Meet a Science Professional
We will be having this new segment on our website that will be updated every month where we will recognize someone in the science field and get to know a little bit about them!
This month we will meet Dr. Patrick Marsh from the Storm Predication Center in Norman, OK
Dr. Patrick Marsh, Meteorologist
1. How did you become interested in meteorology and science?
This is really hard to answer as I’ve been interested in weather as far back as I can remember. As an elementary student I once wrote that when I grew up I wanted to be the director of the National Severe Storms Laboratory or what is now known as the Storm Prediction Center!. More specifically though, when I lived in Georgia as a child, I remember sitting outside and watching afternoon thunderstorms. What really confirmed my choice to follow a career path in meteorology was the April 21, 1996, tornado in Ft. Smith, Ark. Two children were killed by this tornado. In fact, the cousin of one of my good friends at the time was one of those killed. My response to this event was that I wanted to become knowledgeable in forecasting such destructive weather and strive to ensure these fatalities do not happen again. Since then, I have been angling myself to become a part of the field of meteorology, and, in particular, studying and forecasting severe thunderstorms.
2. Tell us about your education and what education and training is required to become a meteorologist.
Ever since I was a little kid my education plan was to attend the University of Oklahoma. Unfortunately when it came time to go to school, OU did not offer me any scholarships whereas the University of Arkansas offered me what amounted to nearly a full ride. Being the son of an accountant, it was easy choice to make; I attended the University of Arkansas. Unfortunately, the UofA doesn’t offer a meteorology degree. So rather than explicitly study meteorology, I was a double major in Physics and Mathematics. I then attended graduate school at OU and earned a Masters of Meteorology and eventually my Doctorate.
If you don’t want to be an operational meteorologist within the federal government, the coursework will depend on who is hiring. Generally speaking, though, the list above works. The key is to remember that meteorology is an applied science. It lies in the intersection of applied physics and applied mathematics. And given the advent of high-performance computing and big data, it’s becoming increasingly difficult to break into meteorology without some sort of education in programming and/or Geographic Information Systems (GIS).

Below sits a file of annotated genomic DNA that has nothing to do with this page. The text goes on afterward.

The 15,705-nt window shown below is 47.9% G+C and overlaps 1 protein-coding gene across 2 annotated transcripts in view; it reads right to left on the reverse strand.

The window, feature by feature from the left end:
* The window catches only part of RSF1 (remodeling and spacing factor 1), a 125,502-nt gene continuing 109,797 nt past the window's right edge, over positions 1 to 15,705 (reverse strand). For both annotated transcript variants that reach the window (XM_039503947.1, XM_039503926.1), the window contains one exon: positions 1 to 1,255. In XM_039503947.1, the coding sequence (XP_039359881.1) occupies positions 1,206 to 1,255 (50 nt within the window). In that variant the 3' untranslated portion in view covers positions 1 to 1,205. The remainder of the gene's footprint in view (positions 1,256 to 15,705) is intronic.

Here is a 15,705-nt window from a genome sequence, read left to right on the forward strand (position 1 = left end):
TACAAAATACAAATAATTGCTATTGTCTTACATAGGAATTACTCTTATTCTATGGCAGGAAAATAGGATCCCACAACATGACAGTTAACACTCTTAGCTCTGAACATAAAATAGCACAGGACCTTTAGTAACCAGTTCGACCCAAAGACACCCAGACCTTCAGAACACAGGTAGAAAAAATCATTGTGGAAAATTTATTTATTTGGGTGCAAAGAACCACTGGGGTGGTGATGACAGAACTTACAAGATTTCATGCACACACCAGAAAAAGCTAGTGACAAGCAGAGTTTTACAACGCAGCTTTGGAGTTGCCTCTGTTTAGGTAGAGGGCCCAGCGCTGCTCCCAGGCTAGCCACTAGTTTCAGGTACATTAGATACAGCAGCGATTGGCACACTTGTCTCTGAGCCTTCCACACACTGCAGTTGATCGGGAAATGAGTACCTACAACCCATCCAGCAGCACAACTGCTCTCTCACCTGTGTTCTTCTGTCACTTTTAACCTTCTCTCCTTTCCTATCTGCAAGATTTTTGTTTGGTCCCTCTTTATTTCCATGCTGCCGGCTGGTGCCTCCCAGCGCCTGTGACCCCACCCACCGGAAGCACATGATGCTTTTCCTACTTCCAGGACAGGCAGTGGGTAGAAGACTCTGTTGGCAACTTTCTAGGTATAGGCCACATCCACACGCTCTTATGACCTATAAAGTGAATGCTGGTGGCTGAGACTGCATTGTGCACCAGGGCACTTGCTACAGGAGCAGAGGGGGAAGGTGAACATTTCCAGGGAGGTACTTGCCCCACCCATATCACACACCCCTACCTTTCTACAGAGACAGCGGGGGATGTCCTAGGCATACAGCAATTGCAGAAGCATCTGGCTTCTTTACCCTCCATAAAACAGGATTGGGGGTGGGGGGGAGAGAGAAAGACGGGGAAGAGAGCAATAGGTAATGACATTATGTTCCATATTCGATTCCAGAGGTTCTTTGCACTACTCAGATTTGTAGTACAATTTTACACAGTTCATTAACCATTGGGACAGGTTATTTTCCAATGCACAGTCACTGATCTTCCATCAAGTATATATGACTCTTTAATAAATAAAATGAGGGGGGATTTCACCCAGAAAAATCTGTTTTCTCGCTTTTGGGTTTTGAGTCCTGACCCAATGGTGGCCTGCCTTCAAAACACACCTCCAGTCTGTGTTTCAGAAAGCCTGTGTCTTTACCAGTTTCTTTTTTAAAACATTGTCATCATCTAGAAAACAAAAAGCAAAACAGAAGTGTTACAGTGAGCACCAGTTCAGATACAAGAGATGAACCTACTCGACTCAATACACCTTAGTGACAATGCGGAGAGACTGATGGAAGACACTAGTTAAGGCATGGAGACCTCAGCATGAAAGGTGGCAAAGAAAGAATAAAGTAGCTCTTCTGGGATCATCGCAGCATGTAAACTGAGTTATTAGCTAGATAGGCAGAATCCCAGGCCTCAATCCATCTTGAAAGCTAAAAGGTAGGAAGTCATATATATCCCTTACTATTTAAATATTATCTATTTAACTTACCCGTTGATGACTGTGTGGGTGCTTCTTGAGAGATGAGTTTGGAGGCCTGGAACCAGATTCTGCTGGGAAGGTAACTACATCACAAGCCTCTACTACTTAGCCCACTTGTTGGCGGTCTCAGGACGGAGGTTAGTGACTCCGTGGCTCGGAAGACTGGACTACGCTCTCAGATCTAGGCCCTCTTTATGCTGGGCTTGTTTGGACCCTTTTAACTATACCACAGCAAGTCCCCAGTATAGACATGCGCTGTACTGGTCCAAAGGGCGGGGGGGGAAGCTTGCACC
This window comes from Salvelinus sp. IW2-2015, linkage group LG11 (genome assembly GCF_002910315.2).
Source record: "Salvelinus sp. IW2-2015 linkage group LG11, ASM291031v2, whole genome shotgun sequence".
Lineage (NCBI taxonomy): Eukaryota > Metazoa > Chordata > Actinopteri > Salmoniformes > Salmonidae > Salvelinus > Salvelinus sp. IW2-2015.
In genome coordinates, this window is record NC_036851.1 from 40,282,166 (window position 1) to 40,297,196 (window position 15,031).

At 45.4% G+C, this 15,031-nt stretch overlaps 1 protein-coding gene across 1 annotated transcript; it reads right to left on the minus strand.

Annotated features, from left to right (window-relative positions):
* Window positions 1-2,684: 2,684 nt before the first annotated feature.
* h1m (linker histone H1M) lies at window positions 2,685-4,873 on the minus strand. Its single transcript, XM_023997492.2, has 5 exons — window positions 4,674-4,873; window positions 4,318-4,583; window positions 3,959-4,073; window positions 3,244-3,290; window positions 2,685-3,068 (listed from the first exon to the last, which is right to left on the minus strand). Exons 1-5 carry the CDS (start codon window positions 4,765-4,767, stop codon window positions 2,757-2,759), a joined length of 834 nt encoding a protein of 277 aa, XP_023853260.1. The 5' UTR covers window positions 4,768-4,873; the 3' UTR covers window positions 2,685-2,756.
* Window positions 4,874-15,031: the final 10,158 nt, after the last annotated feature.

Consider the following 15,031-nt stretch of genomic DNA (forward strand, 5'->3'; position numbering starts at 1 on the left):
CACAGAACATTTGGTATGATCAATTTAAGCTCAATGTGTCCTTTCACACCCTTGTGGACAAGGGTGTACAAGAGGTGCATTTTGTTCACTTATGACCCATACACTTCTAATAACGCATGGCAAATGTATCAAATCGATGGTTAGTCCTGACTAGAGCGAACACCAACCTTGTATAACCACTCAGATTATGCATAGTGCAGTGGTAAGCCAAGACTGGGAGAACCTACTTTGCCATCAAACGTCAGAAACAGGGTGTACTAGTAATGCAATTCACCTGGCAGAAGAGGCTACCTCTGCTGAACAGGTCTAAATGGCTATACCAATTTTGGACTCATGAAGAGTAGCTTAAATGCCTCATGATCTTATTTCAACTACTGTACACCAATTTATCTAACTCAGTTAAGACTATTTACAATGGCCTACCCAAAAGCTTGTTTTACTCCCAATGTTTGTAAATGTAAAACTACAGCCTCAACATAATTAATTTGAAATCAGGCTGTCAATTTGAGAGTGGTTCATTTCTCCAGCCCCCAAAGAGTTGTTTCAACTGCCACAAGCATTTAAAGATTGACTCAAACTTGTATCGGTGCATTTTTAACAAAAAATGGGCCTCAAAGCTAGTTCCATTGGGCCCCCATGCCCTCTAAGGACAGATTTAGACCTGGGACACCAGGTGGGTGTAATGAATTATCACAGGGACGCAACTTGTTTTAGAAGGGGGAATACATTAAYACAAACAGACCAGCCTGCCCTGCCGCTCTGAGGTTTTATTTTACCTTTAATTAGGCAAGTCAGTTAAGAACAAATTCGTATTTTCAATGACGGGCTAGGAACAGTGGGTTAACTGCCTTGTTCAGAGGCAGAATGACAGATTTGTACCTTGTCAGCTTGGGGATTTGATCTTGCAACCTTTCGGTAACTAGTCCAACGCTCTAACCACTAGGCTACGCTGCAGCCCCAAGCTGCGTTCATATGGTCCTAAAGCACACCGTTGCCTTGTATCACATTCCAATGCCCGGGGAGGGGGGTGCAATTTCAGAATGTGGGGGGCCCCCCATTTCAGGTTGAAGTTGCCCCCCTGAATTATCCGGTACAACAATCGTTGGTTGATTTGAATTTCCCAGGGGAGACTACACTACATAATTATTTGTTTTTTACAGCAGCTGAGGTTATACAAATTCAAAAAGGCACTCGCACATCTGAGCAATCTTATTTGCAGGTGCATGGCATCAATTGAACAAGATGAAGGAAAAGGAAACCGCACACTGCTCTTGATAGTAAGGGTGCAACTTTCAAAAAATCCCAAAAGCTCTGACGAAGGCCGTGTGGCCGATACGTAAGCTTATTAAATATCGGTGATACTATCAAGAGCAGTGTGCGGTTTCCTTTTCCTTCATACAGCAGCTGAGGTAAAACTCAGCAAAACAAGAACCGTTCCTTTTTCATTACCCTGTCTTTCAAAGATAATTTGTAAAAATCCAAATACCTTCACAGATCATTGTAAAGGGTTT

3. What’s the craziest weather day or night you have experienced?
I love it all! Sitting in a blizzard is cool; having thunderstorms produce copious amounts of sleet is awesome as well. Although the combined days of 19 and 20 May 2013 probably stand out as the most intense. On the 19th a long-tracked tornado developed north of my house by less than 5 miles. It then lifted almost 40 miles away, 5 miles away from a house I was moving into the following weekend. I spent most of that afternoon wondering if I would lose one or both residence! Then the following day, a violent, long-track tornado moved into Moore, OK, producing EF-5 tornado damage. All-in-all, in 2013, there were two separate stretched where EF-4 or stronger tornadoes occurred on back-to-back-to-back days.
4. Tell us about your past and current job roles in the science field.
At present I am a meteorologist with the National Oceanic and Atmospheric Administration’s (NOAA) National Weather Service’s (NWS) Storm Prediction Center (SPC). We have the responsibility of forecasting severe thunderstorms and their associated hazards all across the continental United States. Additionally, we provide daily fire-weather forecasts given that many large fires are the result of lightning.
Before working at the SPC I was a graduate student at OU working for the National Severe Storms Laboratory (NSSL). Here I was involved in research projects such as the Verification of the Origin of Rotation in Tornadoes EXperiment 2 (VORTEX2). During this experiment I managed the operations center where we provided forecasts to those in the field and also maintained situational awareness to prevent the field teams from driving into something dangerous.
Additionally, I was the NSSL Liaison to the Hazardous Weather Testbed (HWT). Here I was tasked with maintaining data flows (read: make sure the data came arrived correctly) and developing software to allow for new visualizations of high-resolution numerical models.
5. What advice do you have for young people out there interested in a career in meteorology?